# What does a negative value represent when calculating heat capacity?

Hello Dear Lammps user，

I want to use lammps to calculate the constant volume heat capacity(Cv) of Ag nanoparticles during the heating process, so I heated the particles in the NVT ensemble, outputting temperature and total energy. Finally, I used the formula (dE/dT) (N, V) to solve for the constant volume heat capacity, but I was surprised to find that the heat capacity had a negative value. What does a negative heat capacity represent in lammps? How to avoid or handle it?

I have read other posts about calculating heat capacity and tried to use Cv * (kB * T ^ 2)=<E ^ 2>-^ 2 to calculate heat capacity. However, as mentioned in other posts, the results not only have poor stability, but also have negative values for heat capacity.

I don’t think it’s a data processing issue, because when I checked the data output from Lammps, I found that during the simulated heating process, there was a situation where a higher temperature corresponds to a relatively low energy. This will cause the derivative to be negative (maybe).

Code for my heating and output section:

velocity all create 300 7892 rot yes dist gaussian

fix 1 all nvt temp 300 300 \$(100.0*dt)
run 10000
unfix 1
reset_timestep 0

thermo 10000
thermo_style custom step temp pe etotal press vol
fix 1 all nvt temp 300 1500 \$(100.0*dt)
run 2000000

thanks

This raises many doubts about your analysis procedure. The variance of energy cannot be negative*, no matter how it has fluctuated over your trajectory, so if you get a negative heat capacity from that then there is definitely something wrong with your numerical processing.

Please describe the exact steps used to process the information from your LAMMPS log file into your calculated heat capacity (and even then, there is no guarantee that correcting your numerical procedure will correct other possible problems, such as possible unsuitability of your force field – which you do not describe – or calculating an equilibrium property from such a short non-equilibrium run).

*For a large enough dataset of entirely identical numbers, naive implementations might return a small negative number rather than zero due to floating point subtraction error.

Thank you for your suggestion. I will carefully consider the issue you mentioned. But let’s temporarily ignore the analysis procedure issue and only look at the lammps output file.During the heating process, a higher temperature corresponds to a lower total energy(compared to several surrounding temperatures). How do you view this problem?

Thank very much

As @srtee stated it is impossible to help you without the exact procedure you used for computation.

Also the naive numerical computation of the standard deviation/variance is known to give wrong negative results. This is the most probable source for your result.

See this blog post for an example of the issue and this one for an example of a one-pass algorithm that gives the correct result.

Is this the part you are using to calculate the heat capacity? For you to calculate the heat capacity, be it within the formalism of classical thermodynamics (related to the dU/dT as you mentioned) or the statistical thermodynamics one (the one related to <E ^2> as you mentioned), you need to have equilibrated your system beforehand.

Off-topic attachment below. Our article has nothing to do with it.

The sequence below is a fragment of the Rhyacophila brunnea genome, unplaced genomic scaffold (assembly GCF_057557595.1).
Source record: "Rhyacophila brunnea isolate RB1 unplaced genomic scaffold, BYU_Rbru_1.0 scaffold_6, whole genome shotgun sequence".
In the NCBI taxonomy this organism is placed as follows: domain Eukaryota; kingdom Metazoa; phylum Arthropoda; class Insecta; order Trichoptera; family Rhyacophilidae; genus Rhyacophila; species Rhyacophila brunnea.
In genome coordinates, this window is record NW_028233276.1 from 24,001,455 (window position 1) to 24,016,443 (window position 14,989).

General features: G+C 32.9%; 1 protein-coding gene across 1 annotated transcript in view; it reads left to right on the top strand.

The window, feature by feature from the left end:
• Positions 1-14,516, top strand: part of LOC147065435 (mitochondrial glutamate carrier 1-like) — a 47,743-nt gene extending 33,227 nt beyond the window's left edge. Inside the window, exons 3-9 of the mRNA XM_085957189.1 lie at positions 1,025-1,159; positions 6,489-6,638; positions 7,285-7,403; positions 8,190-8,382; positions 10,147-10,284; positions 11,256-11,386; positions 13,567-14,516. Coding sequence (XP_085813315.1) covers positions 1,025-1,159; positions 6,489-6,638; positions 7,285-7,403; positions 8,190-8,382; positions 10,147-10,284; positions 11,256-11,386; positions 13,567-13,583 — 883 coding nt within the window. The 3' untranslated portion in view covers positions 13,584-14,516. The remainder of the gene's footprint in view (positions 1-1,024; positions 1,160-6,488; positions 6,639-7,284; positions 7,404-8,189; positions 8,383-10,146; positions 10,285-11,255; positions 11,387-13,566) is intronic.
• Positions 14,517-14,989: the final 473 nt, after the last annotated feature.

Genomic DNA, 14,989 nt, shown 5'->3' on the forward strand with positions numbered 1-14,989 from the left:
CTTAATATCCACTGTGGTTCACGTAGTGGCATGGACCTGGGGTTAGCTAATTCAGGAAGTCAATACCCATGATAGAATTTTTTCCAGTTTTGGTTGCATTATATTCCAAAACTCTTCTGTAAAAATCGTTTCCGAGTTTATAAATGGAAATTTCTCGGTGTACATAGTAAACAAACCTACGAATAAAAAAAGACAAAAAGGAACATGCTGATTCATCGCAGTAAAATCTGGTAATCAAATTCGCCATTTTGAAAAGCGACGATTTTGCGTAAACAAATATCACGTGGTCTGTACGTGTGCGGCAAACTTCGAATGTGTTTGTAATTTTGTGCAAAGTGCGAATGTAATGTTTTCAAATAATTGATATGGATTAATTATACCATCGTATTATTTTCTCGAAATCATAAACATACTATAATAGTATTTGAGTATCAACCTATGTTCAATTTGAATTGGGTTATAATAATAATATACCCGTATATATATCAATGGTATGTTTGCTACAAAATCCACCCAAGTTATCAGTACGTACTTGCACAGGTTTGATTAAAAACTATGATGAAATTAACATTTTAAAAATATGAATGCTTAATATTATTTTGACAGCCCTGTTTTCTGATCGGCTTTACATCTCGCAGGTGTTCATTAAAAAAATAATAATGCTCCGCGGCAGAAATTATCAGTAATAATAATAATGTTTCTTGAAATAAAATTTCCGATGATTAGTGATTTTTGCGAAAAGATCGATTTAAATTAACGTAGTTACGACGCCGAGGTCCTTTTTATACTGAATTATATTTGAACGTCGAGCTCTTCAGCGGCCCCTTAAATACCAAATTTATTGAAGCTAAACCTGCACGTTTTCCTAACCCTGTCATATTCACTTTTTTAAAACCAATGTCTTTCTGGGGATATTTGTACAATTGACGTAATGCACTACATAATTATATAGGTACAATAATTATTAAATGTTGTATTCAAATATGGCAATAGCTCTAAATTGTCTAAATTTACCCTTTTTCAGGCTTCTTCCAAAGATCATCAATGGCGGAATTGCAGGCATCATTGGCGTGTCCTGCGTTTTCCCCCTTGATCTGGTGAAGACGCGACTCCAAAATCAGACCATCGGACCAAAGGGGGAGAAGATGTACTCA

For example, if you are to approximate the dU/dT derivative with a (U_final - U_initial)/(T_final - T_initial), you need to have the thermodynamic value of U for the given thermodynamic state, not instantaneous ones. This means that you need to first equilibrate your system at the given corresponding temperature and volume, have a representative amount of microstates and average the value of U to get U_final and U_initial. You cannot get isolated values on the flight like you seem to be doing since these values are quite different than the rightful U_final and U_initial as your system’s instantaneous properties are free to fluctuate.

EDIT: in case it was not clear from my writing, you would need to do this for two thermodynamic states: (T_initial,V) to get U_initial and then (T_final,V) to get U_final.

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I will give this a go, hopefully I am not too rusty in my thermodynamics ^^

So, heat capacity should be the amount of heat you need to provide to your system, at a given thermodynamic state, in order to increase its temperature by 1 degree (of whatever unit you are using to measure temperature). The meaning of temperature in the atomistic-ish scale is related to the average kinetic energy the structural units (e.g. atoms) in your system have. The total internal energy of your system corresponds to E_kinetic + E_potential (+ E_radiation, but this one only occurs in specific scenarios).

A negative heat capacity (in LAMMPS or in whatever place of the planet) would then mean that, at the given thermodynamic state your system is, you actually do not need to provide any energy to increase the temperature of your system. This could happen if the E_potential of the new thermodynamic state is such that it decreases to the point where it is not only compensating the amoutn of energy you would need to provide to increase the overall E_kinetic but it goes beyond that, to the point where a “release” of energy is observed.

EDIT: But make sure you are calculating things correctly (either via the dU/dT or the <E^2> approach as Germain and Shern suggested) since this is probably the issue there. I am just trying to explain one of your questions related to negative heat capacity, not saying that your calculation is correct or anything.

I don’t see how that is possible. The heat capacity you describe is a bulk material property, but nanoparticles are not bulk. For starters, the individual nanoparticles can expand and shrink.